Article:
Makes sense. And they take the treatment of waste seriously. This sign was posted at the bar of the same establishment.

This has nothing to do with our trip, other than the music is a fitting soundrack for Aruba.

Thursday, August 21, 2014

A Letter to the SEC

Earlier this week, Richard A. Fleming, the Investor Advocate at the Securities and Exchange Commission gave a speech to the 38th Annual Southwest Securities Conference, Dallas, Texas.  The title of the speech was The Case for User Fees. For those unaware, the SEC is charged with, among other things regulating financial advisors. Just as the IRS only audits a tiny fraction of tax returns, the SEC audits a small percentage of financial advisors. The primary reason given for this by the SEC is budget constraints. Since Congress is unlikely to give the SEC the necessary funding, there have been proposals to have the SEC charge a fee for every registered advisor (or firm). The Investor Advocate was making the case this week.

I think he is unaware of some serious concerns raised by user fees. I outline them below. 

Full Disclosure: I work for a registered advisory firm, so these fees would impact me and my firm. 

Dear Sir,
In your speech on The Case for User Fees on August 19th, you noted "the main objection to a user fee is a philosophical resistance to growing the government."  While that is a valid criticism of user fees, I think it is not the strongest argument against user fees.
One significant problem of putting the burden of higher SEC funding on advisors, is that higher costs will drive marginal firms out of business, as there will be no corresponding rise in income. This will happen either as firms shutter or consolidate. The end result will be a landscape of fewer, larger firms serving the investing public. As history has shown, most recently with the banking crises, a system of fewer, larger firms is less robust than one consisting of more and diverse entities. User fees would make the investment advisory industry more fragile, less robust.
User fees also present a potential conflict of interest for the regulators. If regulators find evidence sufficient to prevent a firm from further operations, proceeding in the best interest of the public will cause them to reduce their own budget. Regulators could face the prospect of sanctioning the very firms that pay their salaries. This seems like a terrible burden to place on the SEC employees. In the investment industry, current laws and regulations bestow fiduciary status (and responsibility) on those advisors who align their interests with the investing public. I suggest the same should be true of regulators. Regulators are to serve the public, and thus should be paid by them. For regulators to be paid by a third party, the one they are tasked with monitoring, is not in the best interest of the public.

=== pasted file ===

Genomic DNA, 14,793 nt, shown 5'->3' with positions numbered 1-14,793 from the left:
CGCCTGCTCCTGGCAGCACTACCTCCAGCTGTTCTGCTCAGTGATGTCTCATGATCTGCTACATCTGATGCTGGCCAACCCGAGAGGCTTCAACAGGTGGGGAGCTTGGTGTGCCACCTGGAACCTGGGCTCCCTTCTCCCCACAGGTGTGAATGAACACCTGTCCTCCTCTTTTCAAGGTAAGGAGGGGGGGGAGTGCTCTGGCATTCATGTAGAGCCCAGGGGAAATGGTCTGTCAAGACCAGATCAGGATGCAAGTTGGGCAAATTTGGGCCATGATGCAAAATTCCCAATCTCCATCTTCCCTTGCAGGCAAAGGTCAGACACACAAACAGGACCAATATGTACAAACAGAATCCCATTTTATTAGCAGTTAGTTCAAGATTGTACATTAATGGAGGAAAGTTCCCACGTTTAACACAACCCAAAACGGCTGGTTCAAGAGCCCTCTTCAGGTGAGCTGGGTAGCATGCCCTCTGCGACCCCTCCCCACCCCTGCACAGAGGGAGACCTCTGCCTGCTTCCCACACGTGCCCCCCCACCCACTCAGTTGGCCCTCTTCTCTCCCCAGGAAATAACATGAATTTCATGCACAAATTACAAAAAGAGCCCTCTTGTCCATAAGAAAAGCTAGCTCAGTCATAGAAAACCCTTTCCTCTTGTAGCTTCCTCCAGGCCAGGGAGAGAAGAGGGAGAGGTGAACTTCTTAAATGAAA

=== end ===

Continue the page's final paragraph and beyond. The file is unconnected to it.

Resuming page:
Russ Wood


The experiment continues. I read a random tweet.

Wednesday, August 20, 2014

Daily Twitter Reading

Here's a neat feature I am trying out. I record my reading of a random tweet.

Wednesday, August 6, 2014

Apple Pie

Rotary Wednesday means desert.
For me, that means pie.

Thinking it Real

Broadly speaking, I think inflation is an easy concept. I presume most people have a basic understanding of the potential for prices to change over time due to a decline in the value of the currency. The mechanism, the measurement, the theory can be quite complex, but I think most understand there is a difference between nominal value and real value.

Part of the challenge is to monitor the divergences in a timely manner, as they are best seen through long swaths of historical data. We don't think in real terms on a daily basis.

The financial media was buzzing about the record highs for the stock markets throughout the month of July. Even the Federal Reserve Chairwoman took notice. There seems to be a general sense that stocks have risen significantly and the bull market is long in the tooth.

Only in nominal terms.  If you can think it real, you know the market hasn't done much.

Consider this chart (click for a more real image).

The chart shows an inflation adjusted history of the S&P500 since 2007. In this case, the inflation measure is the price of gold, so the chart shows the price of one share of the S&P500 priced not in dollars but in ounces of gold.  The far left shows the large decline during the great recession. Then from 2009-2012 the stock market was flat in real terms. There has been a nice recovery since early 2013 when the Fed signaled the end of their QE programs, but stocks remain well below levels at the start of the 2007 recession. The bull market many see as getting old and tired, in real terms, has only begun. A longer term chart shows stock values are quite low in real terms, relative to the 1990s, 2000s, and 1960s (not shown).

Thursday, July 31, 2014

When the Bough Breaks